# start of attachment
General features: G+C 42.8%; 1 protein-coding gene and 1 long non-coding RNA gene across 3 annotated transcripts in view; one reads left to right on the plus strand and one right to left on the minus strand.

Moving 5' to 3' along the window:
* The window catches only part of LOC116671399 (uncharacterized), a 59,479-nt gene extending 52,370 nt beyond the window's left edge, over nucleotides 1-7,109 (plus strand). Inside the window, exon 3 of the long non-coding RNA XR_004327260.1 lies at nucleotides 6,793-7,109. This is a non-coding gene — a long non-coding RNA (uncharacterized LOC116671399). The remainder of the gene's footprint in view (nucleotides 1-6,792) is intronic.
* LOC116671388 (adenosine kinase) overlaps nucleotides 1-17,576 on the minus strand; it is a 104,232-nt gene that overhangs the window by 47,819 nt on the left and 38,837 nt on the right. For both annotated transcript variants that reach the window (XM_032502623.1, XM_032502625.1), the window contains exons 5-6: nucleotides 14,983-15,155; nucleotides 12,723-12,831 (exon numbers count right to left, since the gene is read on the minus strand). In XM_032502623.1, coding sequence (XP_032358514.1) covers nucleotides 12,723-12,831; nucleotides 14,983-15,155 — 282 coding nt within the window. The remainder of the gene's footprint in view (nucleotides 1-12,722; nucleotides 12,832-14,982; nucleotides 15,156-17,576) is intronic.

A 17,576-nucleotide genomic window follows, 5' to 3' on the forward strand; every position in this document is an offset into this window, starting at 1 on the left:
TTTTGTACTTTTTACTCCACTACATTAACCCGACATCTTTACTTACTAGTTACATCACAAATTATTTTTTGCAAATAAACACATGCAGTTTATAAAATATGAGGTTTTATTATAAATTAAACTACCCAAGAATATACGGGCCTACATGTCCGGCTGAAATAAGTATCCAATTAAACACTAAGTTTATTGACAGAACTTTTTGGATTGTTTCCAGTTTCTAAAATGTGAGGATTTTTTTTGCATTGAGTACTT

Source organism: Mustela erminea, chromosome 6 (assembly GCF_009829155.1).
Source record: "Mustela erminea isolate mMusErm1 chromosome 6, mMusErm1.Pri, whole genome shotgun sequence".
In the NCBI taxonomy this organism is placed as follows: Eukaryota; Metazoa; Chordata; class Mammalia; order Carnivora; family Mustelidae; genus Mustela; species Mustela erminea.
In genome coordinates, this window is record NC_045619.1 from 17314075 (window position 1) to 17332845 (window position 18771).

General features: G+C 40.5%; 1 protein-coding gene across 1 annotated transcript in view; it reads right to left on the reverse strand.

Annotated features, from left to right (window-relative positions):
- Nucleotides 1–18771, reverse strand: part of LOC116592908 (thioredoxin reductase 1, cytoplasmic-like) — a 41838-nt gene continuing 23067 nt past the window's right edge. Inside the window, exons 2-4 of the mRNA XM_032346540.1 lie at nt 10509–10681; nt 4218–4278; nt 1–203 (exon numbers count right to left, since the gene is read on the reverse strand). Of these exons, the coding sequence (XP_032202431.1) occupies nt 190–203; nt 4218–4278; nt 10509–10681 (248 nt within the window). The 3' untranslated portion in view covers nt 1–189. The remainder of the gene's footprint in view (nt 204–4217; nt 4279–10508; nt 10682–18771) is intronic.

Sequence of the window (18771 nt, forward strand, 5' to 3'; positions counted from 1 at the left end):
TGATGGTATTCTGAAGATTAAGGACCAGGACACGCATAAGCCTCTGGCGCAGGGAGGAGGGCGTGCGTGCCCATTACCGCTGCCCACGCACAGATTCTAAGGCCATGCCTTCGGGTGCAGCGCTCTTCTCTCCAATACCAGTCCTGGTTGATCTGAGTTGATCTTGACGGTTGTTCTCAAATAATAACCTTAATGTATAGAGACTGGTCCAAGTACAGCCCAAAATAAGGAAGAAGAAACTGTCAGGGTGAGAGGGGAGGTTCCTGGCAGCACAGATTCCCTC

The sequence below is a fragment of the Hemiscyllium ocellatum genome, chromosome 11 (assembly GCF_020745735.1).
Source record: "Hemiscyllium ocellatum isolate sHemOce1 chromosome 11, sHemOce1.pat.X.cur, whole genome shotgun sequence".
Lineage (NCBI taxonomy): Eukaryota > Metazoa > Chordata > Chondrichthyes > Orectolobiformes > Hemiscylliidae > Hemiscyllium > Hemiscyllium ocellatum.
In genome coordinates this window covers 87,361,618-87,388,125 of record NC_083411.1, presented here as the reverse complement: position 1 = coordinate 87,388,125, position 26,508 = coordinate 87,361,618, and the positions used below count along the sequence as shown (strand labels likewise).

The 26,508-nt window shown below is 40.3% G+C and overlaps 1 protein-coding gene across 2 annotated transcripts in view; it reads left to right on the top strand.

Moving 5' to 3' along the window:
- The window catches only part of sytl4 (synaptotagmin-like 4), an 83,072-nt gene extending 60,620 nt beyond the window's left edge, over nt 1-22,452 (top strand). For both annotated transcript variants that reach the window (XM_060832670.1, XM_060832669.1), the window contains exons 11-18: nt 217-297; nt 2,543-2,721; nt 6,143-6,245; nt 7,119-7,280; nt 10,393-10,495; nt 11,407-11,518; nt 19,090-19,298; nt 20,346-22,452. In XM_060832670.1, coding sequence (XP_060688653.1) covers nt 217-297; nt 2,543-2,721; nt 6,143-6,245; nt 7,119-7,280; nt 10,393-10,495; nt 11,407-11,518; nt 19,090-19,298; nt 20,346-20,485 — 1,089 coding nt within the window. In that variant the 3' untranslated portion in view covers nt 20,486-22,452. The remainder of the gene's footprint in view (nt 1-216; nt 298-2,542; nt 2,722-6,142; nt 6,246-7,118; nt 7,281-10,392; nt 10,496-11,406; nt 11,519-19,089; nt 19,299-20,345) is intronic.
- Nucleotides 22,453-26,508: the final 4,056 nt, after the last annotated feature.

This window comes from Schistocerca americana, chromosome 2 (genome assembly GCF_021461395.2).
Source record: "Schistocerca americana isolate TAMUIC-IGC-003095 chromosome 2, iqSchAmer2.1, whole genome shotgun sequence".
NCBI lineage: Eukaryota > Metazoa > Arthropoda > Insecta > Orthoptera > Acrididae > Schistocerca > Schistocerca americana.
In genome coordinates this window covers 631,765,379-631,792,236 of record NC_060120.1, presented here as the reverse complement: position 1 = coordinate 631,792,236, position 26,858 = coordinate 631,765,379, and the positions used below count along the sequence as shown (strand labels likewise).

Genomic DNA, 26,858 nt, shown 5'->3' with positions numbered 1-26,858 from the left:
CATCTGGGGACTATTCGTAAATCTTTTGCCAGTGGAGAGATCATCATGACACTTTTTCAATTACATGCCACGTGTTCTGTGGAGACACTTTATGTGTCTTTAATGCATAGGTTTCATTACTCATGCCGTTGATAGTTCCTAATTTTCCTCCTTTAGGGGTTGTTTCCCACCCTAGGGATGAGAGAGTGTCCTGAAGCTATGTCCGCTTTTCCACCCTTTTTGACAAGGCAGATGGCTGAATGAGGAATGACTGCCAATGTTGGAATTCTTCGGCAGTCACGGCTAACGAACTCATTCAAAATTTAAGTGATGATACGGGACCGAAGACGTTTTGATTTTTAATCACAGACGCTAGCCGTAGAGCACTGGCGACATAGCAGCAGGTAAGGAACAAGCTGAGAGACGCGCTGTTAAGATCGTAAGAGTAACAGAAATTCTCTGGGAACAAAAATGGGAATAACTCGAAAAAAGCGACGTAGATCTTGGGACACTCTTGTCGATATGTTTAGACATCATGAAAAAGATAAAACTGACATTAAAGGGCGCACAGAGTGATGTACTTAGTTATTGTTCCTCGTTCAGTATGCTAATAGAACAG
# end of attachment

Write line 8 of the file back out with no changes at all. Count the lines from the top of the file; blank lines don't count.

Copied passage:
Source record: "Mustela erminea isolate mMusErm1 chromosome 6, mMusErm1.Pri, whole genome shotgun sequence".